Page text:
Kokako Lodge is an 82-bed educational camp located at the foot of Auckland’s largest park.
An Auckland hotel that bills itself as New Zealand’s “best outdoor education institution” has taken city council and health authorities to court in a bid to keep teenagers on track during the upcoming bait drop.
The owners of Kokako Lodge said the move was for the mental health of the rangatahi and was made after attempts to negotiate with Auckland Council failed to resolve the issue.
Late last month Auckland Council ordered the closure of Kokako Lodge in Hunua Ranges Regional Park for regular pest control operations to rid the area of rats and possums that threaten native flora and fauna.
The operation will see toxic 1080 bait, a biodegradable poison called sodium fluoroacetate, dropped by helicopters over the regional park at the base of the 82-bed educational camp.
Lodge today (Tuesday) asked the High Court for an interim order allowing it to remain open throughout the pest control operation.
Attorney Ryan Marsich said the closure order was “unreasonable” because it proposed a safety plan designed to minimise the risk of hotel residents entering the drop zone.
He said vulnerable and disadvantaged youth were booked into events during this period and the closure of hotels would have a significant impact on their mental health.
Many of them are part of a Ministry of Education program called Aim High, which focuses on decile one schools with low attendance.
“These students face significant challenges, especially from the Covid-19 pandemic and its impact,” he said, adding that the cancellation of the long-term event at the hotel would increase their anxiety, stress and tension.
The hotel has come up with a safety plan, activities will be limited during the descent and students will not go beyond hotel boundaries or participate in water sports.
Each group of 10 students will also have two adults — a teacher and a teacher — to ensure compliance, Marsich said.
During a drop earlier in 2015, the hostel was allowed to remain open provided residents remained on the property, but the court heard the students were later found wandering the drop zone.
Attorney Chris Brown, who represents Auckland Regional Public Health Services, said the students were “all over the place, outside of their understood zone”.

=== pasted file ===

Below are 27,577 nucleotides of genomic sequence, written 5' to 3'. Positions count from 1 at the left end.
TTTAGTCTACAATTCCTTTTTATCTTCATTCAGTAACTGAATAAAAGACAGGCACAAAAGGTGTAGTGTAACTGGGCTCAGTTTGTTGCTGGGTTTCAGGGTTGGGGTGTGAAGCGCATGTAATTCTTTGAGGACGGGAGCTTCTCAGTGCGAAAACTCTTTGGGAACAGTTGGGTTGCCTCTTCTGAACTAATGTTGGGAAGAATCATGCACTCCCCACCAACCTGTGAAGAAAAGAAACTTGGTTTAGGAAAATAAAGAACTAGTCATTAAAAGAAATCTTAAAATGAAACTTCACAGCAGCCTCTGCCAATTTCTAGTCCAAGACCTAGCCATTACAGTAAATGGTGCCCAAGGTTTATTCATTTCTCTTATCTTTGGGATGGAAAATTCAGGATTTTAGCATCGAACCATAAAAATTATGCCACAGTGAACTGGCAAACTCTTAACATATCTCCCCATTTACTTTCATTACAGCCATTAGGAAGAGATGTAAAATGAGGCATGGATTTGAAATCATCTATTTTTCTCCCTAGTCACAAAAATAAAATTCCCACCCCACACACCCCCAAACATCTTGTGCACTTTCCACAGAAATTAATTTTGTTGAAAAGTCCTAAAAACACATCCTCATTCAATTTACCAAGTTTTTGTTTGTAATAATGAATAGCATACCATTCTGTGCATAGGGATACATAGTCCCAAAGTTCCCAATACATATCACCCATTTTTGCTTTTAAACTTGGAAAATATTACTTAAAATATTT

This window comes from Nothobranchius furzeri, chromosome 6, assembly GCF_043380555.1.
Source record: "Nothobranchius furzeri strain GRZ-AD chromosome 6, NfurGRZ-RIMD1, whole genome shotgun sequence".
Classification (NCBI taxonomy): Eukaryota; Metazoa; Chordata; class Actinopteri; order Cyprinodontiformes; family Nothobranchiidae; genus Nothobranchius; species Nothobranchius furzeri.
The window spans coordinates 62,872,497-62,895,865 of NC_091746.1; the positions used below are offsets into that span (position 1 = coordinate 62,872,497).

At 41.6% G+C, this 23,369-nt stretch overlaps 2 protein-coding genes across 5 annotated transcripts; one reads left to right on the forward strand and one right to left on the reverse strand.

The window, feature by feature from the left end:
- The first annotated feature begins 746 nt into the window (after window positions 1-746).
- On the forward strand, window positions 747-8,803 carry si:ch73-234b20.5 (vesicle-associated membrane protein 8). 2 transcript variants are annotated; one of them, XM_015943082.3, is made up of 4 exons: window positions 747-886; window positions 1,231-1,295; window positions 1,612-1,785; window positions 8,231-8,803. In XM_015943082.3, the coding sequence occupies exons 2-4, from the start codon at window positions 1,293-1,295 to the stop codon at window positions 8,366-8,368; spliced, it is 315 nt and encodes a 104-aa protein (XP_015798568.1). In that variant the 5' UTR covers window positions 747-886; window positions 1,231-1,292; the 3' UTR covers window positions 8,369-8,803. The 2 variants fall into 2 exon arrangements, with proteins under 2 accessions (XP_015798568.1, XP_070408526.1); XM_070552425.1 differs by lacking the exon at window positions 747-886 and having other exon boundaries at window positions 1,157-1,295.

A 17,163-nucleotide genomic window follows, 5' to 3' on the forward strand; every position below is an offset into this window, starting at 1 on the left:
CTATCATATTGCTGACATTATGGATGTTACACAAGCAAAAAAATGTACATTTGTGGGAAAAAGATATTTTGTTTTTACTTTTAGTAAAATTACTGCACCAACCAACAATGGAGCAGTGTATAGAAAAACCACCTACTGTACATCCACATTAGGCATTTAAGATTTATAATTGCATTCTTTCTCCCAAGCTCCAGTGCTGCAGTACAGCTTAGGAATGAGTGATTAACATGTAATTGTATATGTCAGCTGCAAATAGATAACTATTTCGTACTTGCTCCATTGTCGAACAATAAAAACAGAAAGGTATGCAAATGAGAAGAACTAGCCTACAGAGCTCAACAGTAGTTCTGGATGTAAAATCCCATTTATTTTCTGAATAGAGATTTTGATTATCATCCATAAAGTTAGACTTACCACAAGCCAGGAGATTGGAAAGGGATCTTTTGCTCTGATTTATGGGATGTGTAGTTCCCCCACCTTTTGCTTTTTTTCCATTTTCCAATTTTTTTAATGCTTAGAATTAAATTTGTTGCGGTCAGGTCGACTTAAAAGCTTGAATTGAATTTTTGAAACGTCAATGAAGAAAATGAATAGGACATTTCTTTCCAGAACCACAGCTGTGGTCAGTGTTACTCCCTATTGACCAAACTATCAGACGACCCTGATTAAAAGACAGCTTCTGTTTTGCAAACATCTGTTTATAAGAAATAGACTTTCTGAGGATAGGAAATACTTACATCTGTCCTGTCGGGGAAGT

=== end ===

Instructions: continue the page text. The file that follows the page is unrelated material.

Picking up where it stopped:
Auckland Council’s lawyer Lizzy Wiessing said the hotel was occupying council land under licence, not a lease, which came with land use conditions.
Communication about the bait drop began late last year – around the time those bookings were being accepted – so hotels should expect they need to close by this time, she said.
But the hotel argues that the actual closure notice was issued on August 24, which was “very late” and completely unexpected.
Marsich said the hotel asked the court to issue an interim order allowing it to remain open while the 1080 drop continues to make adjustments.
“This is not an all-or-nothing operation,” he said. “The shed is about 20,000 hectares of operating area, and the cottages are just a fraction of that.”
He said two other camps in the area do not need to close, although one, Hunua Falls Camp, is about 300 meters from the drop zone, similar to Kokako.
Wiessing told Open Justice this was because the two properties were not on park land and were therefore not subject to conditions.
In court, she acknowledged the hotel’s work but argued the public was interested in the park’s health.
40% of business expenses already covered; bait has been purchased and cannot be resold or easily disposed of.
Wiessing said the committee had tried to address the hotel’s concerns and had long discussions, but they couldn’t accept all the security plans.
This year’s closing conditions are less onerous – five days and more – than the four weeks prior to 2018.
The drop – unless stopped – is scheduled for the next available weather window. “[Council is] Watch the weather like a hawk,” Wiesing told the court.
Judge Simon Moore is expected to announce his decision on Wednesday afternoon.